[Date Prev][Date Next]
Re: Benchmarks at Network World
"Booker C. Bense" wrote:
> - Unless there has been a drastic reengineering since the Umich3.3
> days, slapd without threads would be a single process server. It
> wouldn't even benefit from the OS level parallelism of the subprocess
> forking model. Basically the code used a "thread" abstraction at the
> server level that just ran the whole thing in a single process if
> there was no support for threads in the underlying OS. It has been
> quite a while since I looked at that part of the source, but I
> remember thinking at the time that it would be very difficult to
> modify it to use the standard unix fork/exec model of server.
Absolutely correct, that's the way it works.
> > Any idea on what might be producing that? Besides saturation on the
> > client side, of course, that I will presume for now it is not the
> > case.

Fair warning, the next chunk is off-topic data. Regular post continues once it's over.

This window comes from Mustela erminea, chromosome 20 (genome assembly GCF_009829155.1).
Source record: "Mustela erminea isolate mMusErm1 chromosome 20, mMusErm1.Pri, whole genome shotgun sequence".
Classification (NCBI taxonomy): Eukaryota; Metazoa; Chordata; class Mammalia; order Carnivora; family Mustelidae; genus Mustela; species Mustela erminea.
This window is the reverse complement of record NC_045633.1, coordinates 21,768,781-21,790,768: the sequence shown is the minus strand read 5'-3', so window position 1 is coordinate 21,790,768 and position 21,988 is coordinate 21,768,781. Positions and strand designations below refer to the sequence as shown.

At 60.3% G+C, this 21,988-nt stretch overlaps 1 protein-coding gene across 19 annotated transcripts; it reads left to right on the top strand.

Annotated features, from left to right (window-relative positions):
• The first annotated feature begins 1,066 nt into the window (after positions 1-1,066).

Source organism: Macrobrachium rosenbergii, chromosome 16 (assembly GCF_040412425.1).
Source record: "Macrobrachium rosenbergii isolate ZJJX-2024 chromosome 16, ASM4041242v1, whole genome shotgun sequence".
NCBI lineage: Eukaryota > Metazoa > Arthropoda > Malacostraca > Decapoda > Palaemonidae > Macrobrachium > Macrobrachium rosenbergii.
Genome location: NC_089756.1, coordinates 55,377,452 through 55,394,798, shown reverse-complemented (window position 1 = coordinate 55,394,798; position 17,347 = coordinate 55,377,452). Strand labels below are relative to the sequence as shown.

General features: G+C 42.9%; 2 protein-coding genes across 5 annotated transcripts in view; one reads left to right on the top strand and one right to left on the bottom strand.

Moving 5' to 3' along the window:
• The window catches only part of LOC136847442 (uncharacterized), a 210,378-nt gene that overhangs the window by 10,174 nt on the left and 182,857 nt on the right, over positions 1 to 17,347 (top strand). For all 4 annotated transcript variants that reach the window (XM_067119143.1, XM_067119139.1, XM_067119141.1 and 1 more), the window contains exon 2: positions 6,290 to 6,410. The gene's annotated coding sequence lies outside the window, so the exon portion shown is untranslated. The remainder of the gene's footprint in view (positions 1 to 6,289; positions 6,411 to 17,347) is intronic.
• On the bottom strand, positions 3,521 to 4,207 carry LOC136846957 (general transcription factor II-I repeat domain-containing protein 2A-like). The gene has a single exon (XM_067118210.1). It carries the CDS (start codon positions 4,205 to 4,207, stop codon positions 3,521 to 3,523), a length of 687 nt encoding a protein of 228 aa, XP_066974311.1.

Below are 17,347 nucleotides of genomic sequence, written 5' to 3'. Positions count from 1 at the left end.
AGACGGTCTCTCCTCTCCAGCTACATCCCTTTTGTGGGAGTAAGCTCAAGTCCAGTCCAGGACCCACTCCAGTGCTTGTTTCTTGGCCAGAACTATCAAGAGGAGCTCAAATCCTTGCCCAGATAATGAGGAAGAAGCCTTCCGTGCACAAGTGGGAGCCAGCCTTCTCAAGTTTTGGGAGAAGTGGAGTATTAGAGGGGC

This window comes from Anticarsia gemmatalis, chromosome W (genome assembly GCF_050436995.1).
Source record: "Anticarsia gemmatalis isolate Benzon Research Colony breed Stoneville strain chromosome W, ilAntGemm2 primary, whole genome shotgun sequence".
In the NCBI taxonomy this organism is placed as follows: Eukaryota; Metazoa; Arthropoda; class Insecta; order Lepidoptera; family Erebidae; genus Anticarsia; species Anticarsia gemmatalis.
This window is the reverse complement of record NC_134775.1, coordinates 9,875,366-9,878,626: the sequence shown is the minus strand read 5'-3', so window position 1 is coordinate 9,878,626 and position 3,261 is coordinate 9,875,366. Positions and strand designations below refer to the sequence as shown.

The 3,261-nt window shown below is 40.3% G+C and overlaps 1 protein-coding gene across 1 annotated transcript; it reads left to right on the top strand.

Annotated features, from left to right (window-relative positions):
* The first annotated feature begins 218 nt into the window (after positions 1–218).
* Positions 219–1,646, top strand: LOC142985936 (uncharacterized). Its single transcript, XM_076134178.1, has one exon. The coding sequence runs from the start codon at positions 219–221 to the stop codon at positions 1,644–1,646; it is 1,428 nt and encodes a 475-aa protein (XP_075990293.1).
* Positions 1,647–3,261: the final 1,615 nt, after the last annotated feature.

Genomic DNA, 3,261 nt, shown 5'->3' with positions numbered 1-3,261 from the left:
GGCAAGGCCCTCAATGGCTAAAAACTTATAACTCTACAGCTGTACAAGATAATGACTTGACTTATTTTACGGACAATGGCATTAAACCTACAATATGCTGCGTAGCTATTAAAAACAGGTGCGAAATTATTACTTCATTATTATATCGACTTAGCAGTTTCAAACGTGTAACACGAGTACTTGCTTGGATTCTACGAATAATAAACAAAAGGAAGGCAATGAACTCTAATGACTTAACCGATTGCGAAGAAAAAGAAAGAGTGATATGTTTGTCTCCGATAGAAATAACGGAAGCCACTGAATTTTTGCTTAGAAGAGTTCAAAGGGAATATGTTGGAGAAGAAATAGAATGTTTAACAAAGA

> - This is exactly what I would expect without native OS threading
Can you explain this? Wesley Craig has suggested a way for it to happen,
but I think it can only be seen with real, preemptive threads.
> Unless openldap has reengineered the slapd server to support
> the standard unix fork/exec model, it's basically useless on a
> platform that does not support native OS threads.
Especially, on mutiprocessors (notice that the test platform was
a 2-CPU server).
> I suspect Openldap
> on linux is never going to win any speed contests due to linux's
> thread model (threads are processes).
It is not as bad as you paint it. Threads are *not* processes on
Linux. Both processes and threads are particular cases of the same
underlying concept (a clone). The difference is how much you share
from the parent on clone creation: processes share little besides
file descriptors, while threads share nearly everything. If you
call clone() yourself, you may implement your own model. Thread
creation is little more than allocating a new task descriptor and
copying memory mappings. Don't let be fooled by threads having
different PIDs. Thread creation does not have the overhead of
forking. Or at least, it is not supposed to be.